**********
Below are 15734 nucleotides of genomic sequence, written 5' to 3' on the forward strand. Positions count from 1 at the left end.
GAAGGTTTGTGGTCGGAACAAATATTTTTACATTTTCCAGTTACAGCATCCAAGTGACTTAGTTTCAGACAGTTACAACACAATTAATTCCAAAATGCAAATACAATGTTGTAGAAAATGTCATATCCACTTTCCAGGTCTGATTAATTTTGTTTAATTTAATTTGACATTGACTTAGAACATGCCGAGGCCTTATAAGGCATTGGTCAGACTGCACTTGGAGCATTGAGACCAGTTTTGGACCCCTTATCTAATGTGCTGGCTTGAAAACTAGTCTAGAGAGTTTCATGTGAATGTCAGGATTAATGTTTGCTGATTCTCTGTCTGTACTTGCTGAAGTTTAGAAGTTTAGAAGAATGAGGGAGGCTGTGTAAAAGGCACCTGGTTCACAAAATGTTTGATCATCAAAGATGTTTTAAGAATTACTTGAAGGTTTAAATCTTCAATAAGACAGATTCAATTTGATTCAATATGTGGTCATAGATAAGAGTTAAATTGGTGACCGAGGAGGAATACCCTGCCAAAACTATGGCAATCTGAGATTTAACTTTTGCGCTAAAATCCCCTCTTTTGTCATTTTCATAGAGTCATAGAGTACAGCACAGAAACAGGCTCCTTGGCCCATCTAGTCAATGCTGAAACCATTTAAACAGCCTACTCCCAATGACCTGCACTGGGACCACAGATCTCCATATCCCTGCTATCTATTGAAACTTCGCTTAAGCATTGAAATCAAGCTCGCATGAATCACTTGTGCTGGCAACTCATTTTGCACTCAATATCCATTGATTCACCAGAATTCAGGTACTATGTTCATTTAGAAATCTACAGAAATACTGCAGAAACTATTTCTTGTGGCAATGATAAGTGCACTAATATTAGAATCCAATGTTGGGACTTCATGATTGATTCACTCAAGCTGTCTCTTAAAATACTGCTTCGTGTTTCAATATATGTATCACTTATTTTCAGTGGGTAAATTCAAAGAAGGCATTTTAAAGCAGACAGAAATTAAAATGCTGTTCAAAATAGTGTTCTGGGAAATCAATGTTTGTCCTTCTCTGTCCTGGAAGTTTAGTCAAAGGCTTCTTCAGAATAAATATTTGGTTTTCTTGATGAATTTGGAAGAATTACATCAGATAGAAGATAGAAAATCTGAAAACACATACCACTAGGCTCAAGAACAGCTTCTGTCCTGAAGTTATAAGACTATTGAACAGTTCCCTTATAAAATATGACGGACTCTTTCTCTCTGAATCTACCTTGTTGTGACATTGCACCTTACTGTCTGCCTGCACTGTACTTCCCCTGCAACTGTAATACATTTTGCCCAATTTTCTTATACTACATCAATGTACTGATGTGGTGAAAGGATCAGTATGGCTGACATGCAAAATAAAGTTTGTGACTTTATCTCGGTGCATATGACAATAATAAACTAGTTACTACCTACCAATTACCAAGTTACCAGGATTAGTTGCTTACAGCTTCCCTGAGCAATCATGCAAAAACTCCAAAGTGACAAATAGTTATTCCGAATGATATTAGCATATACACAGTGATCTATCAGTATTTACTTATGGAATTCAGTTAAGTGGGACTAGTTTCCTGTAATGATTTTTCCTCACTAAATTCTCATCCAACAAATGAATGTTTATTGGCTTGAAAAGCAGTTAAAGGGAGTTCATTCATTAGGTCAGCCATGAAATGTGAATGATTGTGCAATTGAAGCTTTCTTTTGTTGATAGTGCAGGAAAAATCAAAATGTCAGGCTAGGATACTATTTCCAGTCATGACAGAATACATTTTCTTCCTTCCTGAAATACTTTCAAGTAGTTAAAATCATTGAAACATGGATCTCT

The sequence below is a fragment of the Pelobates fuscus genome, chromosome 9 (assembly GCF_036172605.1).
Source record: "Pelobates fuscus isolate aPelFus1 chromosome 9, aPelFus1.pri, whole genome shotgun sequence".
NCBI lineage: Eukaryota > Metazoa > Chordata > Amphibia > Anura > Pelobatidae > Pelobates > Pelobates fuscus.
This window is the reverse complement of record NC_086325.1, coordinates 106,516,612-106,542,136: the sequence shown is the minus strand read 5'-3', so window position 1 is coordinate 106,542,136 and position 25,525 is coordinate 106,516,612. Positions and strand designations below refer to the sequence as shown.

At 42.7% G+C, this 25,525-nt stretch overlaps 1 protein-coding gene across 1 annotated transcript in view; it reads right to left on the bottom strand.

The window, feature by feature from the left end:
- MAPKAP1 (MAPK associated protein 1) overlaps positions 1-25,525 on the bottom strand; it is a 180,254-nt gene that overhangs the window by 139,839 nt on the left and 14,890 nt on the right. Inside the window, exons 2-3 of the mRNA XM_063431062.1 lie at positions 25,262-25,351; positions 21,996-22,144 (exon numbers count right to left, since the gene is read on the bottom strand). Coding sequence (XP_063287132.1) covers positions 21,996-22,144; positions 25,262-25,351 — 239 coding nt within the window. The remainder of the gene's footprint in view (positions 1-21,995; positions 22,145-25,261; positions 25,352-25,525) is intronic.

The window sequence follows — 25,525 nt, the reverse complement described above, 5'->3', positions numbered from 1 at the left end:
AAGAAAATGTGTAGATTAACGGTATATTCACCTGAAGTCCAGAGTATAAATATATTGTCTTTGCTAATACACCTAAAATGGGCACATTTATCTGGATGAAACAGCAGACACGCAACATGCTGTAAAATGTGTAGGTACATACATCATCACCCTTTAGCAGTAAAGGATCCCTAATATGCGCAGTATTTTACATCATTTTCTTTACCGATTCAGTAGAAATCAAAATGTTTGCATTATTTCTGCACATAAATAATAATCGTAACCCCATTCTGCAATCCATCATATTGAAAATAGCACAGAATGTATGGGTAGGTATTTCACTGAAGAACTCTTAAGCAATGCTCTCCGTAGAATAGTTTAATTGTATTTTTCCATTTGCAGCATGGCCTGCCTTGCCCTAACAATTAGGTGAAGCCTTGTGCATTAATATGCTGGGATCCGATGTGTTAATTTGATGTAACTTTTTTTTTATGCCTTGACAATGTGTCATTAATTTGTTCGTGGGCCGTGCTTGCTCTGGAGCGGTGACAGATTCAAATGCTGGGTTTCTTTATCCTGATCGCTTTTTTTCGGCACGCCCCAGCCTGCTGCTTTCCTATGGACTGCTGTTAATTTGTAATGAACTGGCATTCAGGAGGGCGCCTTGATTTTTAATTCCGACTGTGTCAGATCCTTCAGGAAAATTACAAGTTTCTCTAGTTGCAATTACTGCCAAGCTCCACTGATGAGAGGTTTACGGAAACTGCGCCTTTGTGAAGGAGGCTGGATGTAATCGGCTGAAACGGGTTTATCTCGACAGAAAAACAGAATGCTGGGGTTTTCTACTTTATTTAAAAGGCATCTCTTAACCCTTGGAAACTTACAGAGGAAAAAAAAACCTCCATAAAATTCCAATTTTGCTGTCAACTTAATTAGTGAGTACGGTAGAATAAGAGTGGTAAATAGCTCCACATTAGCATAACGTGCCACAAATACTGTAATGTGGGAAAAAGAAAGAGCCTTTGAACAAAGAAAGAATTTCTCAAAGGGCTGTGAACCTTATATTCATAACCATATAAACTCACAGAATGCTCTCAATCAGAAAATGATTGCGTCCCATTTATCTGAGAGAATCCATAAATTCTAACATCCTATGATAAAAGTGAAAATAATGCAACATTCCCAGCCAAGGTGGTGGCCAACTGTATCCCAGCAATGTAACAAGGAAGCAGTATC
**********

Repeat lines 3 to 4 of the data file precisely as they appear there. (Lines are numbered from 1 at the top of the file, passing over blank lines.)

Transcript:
The sequence below is a fragment of the Pelobates fuscus genome, chromosome 9 (assembly GCF_036172605.1).
Source record: "Pelobates fuscus isolate aPelFus1 chromosome 9, aPelFus1.pri, whole genome shotgun sequence".